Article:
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Old 19th June 2009, 03:32 PM   #6
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Well, I was definitely not thinking about assembling the inductor myself, but buying one, insted. Essentially because a lot of parameters may change, and I prefer to use an inductor whose parameters are fairly known.

I found a power-inductor (SER2918H-223KL) from coilcraft, which has very good specs: power efficient (2.9mOhm), and it's wideband (SRF=15MHz)

http://www.coilcraft.com/ser2900.cfm
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Old 19th June 2009, 03:42 PM   #7
smms73 is offline smms73  Portugal
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picture of the T130-2 inductance versus current.

Click the image to open in full size.

picture of the T130-26 inductance versus current.(not suitable for class d)

Click the image to open in full size.


This two cores have the same shape and size but have different core material.
The first core is suitable for class d (-2 material), the second is not, because his inductance changes with current.
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Old 19th June 2009, 04:08 PM   #8
smms73 is offline smms73  Portugal
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Quote:
Originally posted by monaural
Well, I was definitely not thinking about assembling the inductor myself, but buying one, insted. Essentially because a lot of parameters may change, and I prefer to use an inductor whose parameters are fairly known.

I found a power-inductor (SER2918H-223KL) from coilcraft, which has very good specs: power efficient (2.9mOhm), and it's wideband (SRF=15MHz)

http://www.coilcraft.com/ser2900.cfm
It seems a good choice, very linear until 10amps. Where do you buy the coil and how much?

The parameters for core materials dont change more that the commercial coils, and with the software from micrometal is very simple to design your one coil with the characteristics that you need.
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Old 2nd November 2009, 02:40 AM   #9
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Quote:
Originally Posted by monaural View Post
I'm an electronics student, and I'm currently trying to learn about switching amplifiers, namely the phase-shift controlled self-oscillation amplifier, UM10155.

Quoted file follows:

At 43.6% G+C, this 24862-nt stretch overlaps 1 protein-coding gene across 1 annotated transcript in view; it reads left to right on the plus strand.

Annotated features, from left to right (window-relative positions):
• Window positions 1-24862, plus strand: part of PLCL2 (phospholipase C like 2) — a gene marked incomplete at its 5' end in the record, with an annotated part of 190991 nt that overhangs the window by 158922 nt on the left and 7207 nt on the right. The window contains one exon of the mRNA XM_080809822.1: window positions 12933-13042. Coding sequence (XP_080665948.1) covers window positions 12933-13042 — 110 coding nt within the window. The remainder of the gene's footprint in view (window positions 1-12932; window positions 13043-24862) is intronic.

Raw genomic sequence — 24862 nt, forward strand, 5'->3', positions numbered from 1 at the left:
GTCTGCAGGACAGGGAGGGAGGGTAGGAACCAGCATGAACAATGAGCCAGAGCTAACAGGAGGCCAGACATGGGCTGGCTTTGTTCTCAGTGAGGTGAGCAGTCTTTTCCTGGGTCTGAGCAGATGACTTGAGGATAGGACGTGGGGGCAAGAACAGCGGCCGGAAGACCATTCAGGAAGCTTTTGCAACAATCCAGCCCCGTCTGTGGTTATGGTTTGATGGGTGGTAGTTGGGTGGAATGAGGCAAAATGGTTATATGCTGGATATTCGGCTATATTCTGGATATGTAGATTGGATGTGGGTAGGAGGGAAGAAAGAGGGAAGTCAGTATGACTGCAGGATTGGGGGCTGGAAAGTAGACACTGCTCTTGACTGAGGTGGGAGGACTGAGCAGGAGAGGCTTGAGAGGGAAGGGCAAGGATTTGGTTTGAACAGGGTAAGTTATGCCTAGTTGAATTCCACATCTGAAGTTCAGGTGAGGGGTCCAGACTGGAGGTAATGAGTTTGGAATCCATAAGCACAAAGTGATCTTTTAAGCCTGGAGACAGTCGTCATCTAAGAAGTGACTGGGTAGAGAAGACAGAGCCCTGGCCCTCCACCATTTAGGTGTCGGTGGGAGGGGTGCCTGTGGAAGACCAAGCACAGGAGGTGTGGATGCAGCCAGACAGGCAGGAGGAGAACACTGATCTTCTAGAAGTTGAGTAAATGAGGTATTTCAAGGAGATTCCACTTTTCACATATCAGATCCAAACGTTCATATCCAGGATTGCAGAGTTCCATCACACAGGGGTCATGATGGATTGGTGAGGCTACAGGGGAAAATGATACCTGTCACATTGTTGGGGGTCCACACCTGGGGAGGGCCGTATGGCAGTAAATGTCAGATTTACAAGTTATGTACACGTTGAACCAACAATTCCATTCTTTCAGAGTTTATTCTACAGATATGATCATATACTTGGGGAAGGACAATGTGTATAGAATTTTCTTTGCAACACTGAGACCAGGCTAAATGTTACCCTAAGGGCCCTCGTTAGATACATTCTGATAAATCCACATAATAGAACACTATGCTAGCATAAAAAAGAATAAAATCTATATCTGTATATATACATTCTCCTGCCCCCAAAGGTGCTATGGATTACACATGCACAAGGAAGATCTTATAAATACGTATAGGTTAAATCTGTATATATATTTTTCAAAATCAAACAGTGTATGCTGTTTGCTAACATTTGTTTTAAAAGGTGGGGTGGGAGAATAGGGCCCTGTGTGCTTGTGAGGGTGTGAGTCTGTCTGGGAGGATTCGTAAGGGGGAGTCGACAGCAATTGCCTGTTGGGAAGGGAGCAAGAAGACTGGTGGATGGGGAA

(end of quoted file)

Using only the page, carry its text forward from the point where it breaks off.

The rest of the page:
I tried to mathematically quantify the variation of switching frequency along different input values, but as it seems to me, I would need to consider different harmonics, affected differently by the feedback branch.

Is there any way to quantify it?
Hi monaural,

Did you get anywhere with your modelling? I've been trying to get my head around it and fail every time In fact, why does the switching frequency change at all? Isn't it set by the phase lag of the output filter, the comparator propagation delay and the phase lead of the feedback network, none of which vary with signal amplitude?
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Old 2nd November 2009, 06:38 PM   #10
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Quote:
Originally Posted by smms73 View Post
It seems a good choice, very linear until 10amps. Where do you buy the coil and how much?

The parameters for core materials dont change more that the commercial coils, and with the software from micrometal is very simple to design your one coil with the characteristics that you need.
What i meant was that I have no way to measure a DIY coil parameters.
Anyway, I bought those from coilcraft.


Quote:
Originally Posted by HarryDymond
Did you get anywhere with your modelling? I've been trying to get my head around it and fail every time In fact, why does the switching frequency change at all? Isn't it set by the phase lag of the output filter, the comparator propagation delay and the phase lead of the feedback network, none of which vary with signal amplitude?
Actually I did arrive at some conclusions.

First of all, the system is non-linear, so, obviously, Barkhausen criterion can't be used.

Second: oscillation frequency depends on output signal (so, therefore, on input signal)

Third: I couldn't get any analytical solution to express oscillation frequency in terms of the input signal (it's trivial to derive a numerical solution to the problem, but its also useless, at least for me)

If i find something, i will post here.